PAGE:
Saturday, July 26, 2008

Weekly recap - Break down or break out?

The stock closed lower for the week at $5.09, losing 9 cents or 1.7%. Oil continued lower this week ending at $123. However, the markets remained volatile and ended mixed with the DOW falling 1.09%, S&P losing 0.23% and the Nasdaq rallying 1.22%. While trading in Ut was limited to a narrow band and low volumes, the focus was on the symmetrical triangle converging to a vertex. I'll discuss this a little more at the end of the post but here are UT related news for the week.

UT debuts first iptv-based video advertising network in China - "UTStarcom will provide Guangxi Telecom with 3,600 concurrent IPTV streams for the initial deployment of the interactive advertising system in 14 Guangxi cities. In the first phase, set-top boxes will be deployed in supermarkets, department stores, office buildings and in Guangxi Telecom's facilities in Nanning, Liuzhou, Guiling, Qinzhou, Guigang, Wuzhou, Beihai and Baise." While revenues from the advertising systems and previously announced video surveilance wins will be small, it demonstrates the extent of iptv's functionality and potential usage/markets away from the home. Cisco, Nortel, and others have targetted markets such as tele-presence (setting up massive video conferencing rooms/networks). I see UTs expansion of iptv into different markets as similarly promoting iptv, broadband, and its ngn capabilities. The markets are small right now but the wins show that demand is there. The difference is UTs surveilance and advertising systems can easily explode as various cities in China implement it.

China internet users surpass the U.S. - "China said the number of Internet users in the country reached about 253 million last month, putting it ahead of the United States as the world’s biggest Internet market." "The new estimate represents only about 19 percent of China’s population, underscoring the potential for growth." The US and other countries have a 70% penetration rates. There were also discussions on the growth of internet advertising that should help UT in iptv/broadband areas. "With Internet use booming, so is Web advertising. The investment firm Morgan Stanley says online advertising in China is growing by 60 to 70 percent a year, and forecasts that by the end of this year, it could be a $1.7 billion market." It will be the Baidus that will benefit directly with UT benefitting indirectly with equipment/service sales. I like the following statement, "“The Internet market is the fastest-growing consumer market sector in China,” said Richard Ji, an Internet analyst at Morgan Stanley. “We are still far from saturation. So the next three to five years, we’re still going to see hyper-growth in this market.”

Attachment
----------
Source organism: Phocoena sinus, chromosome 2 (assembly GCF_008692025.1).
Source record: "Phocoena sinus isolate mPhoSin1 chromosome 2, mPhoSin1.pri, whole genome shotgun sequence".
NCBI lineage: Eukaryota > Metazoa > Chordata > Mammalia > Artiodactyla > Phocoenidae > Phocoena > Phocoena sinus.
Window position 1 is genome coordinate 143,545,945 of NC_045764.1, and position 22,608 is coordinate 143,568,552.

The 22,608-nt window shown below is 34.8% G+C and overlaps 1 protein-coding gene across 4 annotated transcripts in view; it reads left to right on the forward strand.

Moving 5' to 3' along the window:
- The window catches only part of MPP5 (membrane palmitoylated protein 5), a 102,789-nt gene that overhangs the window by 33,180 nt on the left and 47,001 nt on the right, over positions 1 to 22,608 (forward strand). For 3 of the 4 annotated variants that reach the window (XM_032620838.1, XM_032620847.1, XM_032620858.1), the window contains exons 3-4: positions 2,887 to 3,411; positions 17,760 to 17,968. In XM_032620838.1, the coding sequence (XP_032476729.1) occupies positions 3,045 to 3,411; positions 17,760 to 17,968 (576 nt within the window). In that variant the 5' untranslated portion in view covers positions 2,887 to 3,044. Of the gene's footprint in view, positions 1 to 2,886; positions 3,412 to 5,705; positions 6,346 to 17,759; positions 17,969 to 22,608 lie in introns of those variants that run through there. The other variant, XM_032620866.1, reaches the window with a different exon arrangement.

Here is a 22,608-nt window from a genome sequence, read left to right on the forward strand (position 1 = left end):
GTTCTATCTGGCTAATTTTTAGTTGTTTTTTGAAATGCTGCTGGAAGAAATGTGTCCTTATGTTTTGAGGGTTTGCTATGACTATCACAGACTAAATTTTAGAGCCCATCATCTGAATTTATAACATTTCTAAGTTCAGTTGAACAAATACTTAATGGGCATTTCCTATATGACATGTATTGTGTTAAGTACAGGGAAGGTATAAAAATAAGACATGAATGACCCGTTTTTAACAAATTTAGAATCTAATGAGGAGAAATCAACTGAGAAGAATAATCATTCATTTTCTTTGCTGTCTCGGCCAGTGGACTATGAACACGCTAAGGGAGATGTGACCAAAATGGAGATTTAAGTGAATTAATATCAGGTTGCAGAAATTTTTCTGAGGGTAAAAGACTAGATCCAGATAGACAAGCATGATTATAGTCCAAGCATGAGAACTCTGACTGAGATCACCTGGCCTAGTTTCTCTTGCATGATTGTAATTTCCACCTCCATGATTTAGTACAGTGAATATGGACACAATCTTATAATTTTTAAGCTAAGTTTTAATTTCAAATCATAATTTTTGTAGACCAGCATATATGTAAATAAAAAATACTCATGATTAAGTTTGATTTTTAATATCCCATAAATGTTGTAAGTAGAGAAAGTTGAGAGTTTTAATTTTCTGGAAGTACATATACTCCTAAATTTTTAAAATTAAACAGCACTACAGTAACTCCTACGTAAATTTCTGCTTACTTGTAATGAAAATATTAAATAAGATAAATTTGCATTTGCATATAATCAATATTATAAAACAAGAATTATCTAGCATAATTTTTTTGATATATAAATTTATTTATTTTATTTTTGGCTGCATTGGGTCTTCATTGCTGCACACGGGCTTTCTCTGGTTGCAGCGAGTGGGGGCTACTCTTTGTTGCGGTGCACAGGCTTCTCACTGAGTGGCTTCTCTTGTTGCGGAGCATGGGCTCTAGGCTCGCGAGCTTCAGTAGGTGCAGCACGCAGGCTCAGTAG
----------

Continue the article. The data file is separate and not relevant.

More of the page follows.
China operators statistics- From curious_tigre posting on the yahoo board, Thanks to Tigre for a very nice summary!

Brocade buys Foundry for $2.9b - Foundry makes hardward that competes with Cisco (routers, networking equipment, etc) with primary markets in North America. Foundry had about a billion in cash/investments so Brocade paid about $2b for the business. Lets look at the valuation that they paid. Foundry had revenue of $607m in 2007 (about 3x revenue), gross margins of 61%, expenses of about $282m and operating profits of about $100m (20x operating profits). Its not an apples to apples comparison between UT but it shows the market will pay for high gross margin businesses and operating profits. With UTs shares around $5, the UT business (about $1b in revenue) alone is being valued at 0 or negative at this stage. It would really surprise me with the current management focus on the core business and continued R&D/expenses that it cannot get the valuation higher than $0 or negative. The market will give UT time to execute their current focus (which they have done so) but at a certain point, shareholders will get frustrated and thats when pressure will build again for a full sale of the company. Lets hope that will be at much higher share prices and better positions than back in late 2006, their last venture of selling the company.

Worldwide IPTV and broadband growth- Aside from Tigre (which usually posts good information), Yahoo poster "Bamboozled" gets this week's contributor of the week for his various posts. It is interesting to note that Latin America, Middle East, and Africa are just starting and are UT targetted markets.

Iptv subscribers in various regions:

Region Q1 2007 Q1 2008
Europe 3,875,266 8,425,370
Asia Pacific 1,129,355 2,619,035
North America 850,601 2,258,601
South and East Asia 1,353,000 2,086,000
Latin America 2,300 11,183
Middle East & Africa 10,000 10,000
Total 7,220,522 15,410,189

Broadband growth for each region:

Region Q1 2007 Q1 2008 % growth
Western Europe 81,937,250 97,610,797 16.06%